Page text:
Firstly, protein is crucial for growth of new tissue (for both a mother and the child). Why? Well for many things including the production of antibodies for immune defence, for production of hormones and enzymes, for transportation of oxygen in the blood and muscle development amongst many other things. We also know that successful pregnancy requires additional protein and that if you don’t get enough then it can lead to lower birth weights which are associated with all kinds of long term health conditions.
So, how much ‘extra’ is required?
As a starting point; The Reference Nutrient Intake (RNI) of protein for adults is 0.75g/kg bodyweight per day.
What is that in real life?!
Let’s take woman weighing 60 kg, they will need: 60 x 0.75g/d = so that is 45g protein a day.
What about if you’re pregnant? Don’t you need more?
Yes. On average the additional increase in required intake through pregnancy is 6g/day, however worth noting that less is required at the outset with more as the pregnancy progresses, in fact, the third trimester is when the most is required: approximately 10g/day is the estimate.
However, as above, it’s not just the quantity that matters: it’s also the type:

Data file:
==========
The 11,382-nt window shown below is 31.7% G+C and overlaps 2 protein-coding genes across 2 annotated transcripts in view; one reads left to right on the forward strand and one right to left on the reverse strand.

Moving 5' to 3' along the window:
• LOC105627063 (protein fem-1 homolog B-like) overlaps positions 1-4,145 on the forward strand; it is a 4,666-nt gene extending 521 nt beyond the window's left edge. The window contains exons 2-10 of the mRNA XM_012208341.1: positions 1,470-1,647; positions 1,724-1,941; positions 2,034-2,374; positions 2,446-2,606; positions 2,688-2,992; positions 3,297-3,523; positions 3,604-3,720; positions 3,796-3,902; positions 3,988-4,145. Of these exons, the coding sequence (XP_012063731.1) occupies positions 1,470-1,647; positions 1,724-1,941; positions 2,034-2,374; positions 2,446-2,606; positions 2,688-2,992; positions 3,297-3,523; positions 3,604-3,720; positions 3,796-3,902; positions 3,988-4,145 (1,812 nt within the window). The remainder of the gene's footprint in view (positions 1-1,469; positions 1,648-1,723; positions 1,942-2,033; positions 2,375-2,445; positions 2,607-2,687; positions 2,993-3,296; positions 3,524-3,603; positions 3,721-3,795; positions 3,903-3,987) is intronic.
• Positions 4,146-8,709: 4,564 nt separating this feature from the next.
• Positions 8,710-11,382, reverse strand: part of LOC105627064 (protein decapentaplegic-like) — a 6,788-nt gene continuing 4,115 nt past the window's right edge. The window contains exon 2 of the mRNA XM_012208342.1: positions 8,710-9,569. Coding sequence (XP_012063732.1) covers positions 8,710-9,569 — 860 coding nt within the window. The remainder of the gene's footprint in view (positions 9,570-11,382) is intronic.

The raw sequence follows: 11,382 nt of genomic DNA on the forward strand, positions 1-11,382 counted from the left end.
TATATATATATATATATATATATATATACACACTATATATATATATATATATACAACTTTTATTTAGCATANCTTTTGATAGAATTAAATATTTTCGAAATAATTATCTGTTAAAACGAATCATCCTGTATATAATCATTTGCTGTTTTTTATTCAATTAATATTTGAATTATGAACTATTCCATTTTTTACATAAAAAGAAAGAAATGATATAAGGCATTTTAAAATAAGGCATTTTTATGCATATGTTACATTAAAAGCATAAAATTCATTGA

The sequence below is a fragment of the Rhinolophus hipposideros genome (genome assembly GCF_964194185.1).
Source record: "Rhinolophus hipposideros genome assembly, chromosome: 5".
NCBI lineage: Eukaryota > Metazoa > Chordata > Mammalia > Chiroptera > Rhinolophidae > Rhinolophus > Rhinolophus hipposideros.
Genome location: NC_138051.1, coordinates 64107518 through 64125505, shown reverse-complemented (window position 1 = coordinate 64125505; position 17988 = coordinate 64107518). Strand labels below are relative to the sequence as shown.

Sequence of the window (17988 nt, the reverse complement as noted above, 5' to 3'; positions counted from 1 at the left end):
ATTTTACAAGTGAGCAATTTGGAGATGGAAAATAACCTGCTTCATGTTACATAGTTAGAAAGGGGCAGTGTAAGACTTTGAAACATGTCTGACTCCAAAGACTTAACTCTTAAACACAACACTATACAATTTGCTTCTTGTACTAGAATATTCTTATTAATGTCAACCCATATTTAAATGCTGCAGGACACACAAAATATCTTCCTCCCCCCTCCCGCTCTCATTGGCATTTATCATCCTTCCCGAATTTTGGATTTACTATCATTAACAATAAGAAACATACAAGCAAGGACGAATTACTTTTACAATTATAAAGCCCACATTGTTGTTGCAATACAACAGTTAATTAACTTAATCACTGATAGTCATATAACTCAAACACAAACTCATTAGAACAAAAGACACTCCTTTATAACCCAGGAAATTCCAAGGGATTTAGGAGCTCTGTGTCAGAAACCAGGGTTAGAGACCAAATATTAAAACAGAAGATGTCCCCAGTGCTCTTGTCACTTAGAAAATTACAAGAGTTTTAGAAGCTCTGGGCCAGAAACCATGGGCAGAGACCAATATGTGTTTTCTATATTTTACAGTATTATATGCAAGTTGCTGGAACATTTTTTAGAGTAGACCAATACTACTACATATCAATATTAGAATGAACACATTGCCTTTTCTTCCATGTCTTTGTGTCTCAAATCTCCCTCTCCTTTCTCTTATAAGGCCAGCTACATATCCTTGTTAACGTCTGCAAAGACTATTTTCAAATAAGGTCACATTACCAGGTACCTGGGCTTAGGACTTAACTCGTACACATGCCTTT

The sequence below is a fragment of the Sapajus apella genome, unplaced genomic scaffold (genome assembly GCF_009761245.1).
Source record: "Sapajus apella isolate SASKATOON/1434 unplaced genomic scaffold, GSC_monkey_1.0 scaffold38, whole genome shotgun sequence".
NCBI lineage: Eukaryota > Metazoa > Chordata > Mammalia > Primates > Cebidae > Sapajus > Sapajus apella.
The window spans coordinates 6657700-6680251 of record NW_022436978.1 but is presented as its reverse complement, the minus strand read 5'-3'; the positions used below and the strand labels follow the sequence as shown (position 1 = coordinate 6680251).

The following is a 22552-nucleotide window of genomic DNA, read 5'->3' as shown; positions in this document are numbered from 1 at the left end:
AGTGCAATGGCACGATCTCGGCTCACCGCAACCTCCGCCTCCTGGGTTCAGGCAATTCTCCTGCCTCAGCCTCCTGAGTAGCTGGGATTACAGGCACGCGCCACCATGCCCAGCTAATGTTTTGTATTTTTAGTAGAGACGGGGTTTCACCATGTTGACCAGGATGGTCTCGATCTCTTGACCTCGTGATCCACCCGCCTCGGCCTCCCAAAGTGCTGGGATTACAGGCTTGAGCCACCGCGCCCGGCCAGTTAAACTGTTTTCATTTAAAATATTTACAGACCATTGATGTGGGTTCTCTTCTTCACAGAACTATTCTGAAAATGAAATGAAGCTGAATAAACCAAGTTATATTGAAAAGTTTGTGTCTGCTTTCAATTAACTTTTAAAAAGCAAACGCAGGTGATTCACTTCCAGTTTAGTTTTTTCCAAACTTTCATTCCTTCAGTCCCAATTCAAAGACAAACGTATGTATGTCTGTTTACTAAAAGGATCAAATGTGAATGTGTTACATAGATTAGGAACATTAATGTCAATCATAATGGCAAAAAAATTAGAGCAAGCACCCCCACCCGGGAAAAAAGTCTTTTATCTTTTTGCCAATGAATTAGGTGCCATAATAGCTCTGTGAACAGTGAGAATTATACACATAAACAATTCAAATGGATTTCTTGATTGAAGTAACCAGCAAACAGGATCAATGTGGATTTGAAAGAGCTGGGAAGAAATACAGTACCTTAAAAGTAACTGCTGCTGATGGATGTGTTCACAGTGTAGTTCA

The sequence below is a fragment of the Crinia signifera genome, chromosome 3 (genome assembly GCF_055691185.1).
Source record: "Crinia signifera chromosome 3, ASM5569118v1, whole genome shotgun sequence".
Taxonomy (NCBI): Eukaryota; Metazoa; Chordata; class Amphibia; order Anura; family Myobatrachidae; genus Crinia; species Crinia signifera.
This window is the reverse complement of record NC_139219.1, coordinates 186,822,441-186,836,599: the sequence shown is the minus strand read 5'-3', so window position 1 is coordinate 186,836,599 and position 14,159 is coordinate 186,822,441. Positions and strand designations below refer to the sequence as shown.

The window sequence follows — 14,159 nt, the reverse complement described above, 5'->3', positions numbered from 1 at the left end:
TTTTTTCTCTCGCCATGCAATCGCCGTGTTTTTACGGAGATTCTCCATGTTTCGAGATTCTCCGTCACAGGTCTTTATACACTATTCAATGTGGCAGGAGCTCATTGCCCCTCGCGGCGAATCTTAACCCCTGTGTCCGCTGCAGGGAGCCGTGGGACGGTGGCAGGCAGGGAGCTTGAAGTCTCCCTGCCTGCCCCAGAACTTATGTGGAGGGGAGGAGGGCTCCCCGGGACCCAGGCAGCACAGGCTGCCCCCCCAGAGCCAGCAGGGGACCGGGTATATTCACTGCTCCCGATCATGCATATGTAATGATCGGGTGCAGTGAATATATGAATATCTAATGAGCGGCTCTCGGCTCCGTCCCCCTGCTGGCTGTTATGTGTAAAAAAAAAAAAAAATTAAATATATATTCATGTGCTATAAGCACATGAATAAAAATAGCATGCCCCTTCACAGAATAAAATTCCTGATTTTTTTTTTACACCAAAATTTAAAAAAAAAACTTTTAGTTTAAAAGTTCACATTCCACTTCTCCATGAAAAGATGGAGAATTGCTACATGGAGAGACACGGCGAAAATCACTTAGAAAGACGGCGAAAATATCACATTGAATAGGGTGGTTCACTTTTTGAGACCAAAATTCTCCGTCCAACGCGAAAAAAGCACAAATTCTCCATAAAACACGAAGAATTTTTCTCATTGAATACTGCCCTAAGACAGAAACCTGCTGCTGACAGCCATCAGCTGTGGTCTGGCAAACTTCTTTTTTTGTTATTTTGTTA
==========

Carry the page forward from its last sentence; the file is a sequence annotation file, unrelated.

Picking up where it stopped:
Here is your 101 in protein!
Proteins are made from building blocks called Amino Acids and they form chains together. They can be made in the body (known as non-essential proteins) and then we need some from diet (known as essential proteins).
Here is why a variety of the ‘right’ mix matters: different proteins provide different amino acids and this is where the ‘complete’ vs ‘incomplete’ sources make a difference.
Complete vs incomplete sources: what is the difference?
There are 20 different types of amino acid. A complete protein source is from foods that contain all nine essential amino acids that the body cannot produce itself. Incomplete proteins are those that are low in or lack one or more of the essential amino acids.
This is where those following plant-based/vegan diets need to be aware:
The reality is these incomplete proteins are usually found in plant foods which is why those who are plant based or vegan need to be mindful. The good news however is that as long as you are aware they can be mixed together to make a complete protein. The key is making sure you eat a broad range.
So, where do you find complete proteins?
As above, the majority (but not all) of the complete proteins are from animal sources, this includes meat, poultry, fish, eggs and dairy. However, there are some sources of complete protein which are plant based – hooray! The ones to look for:
Spirulina (click here for much more on this one)
Whole sources of soy: tofu, edamame, tempeh and miso.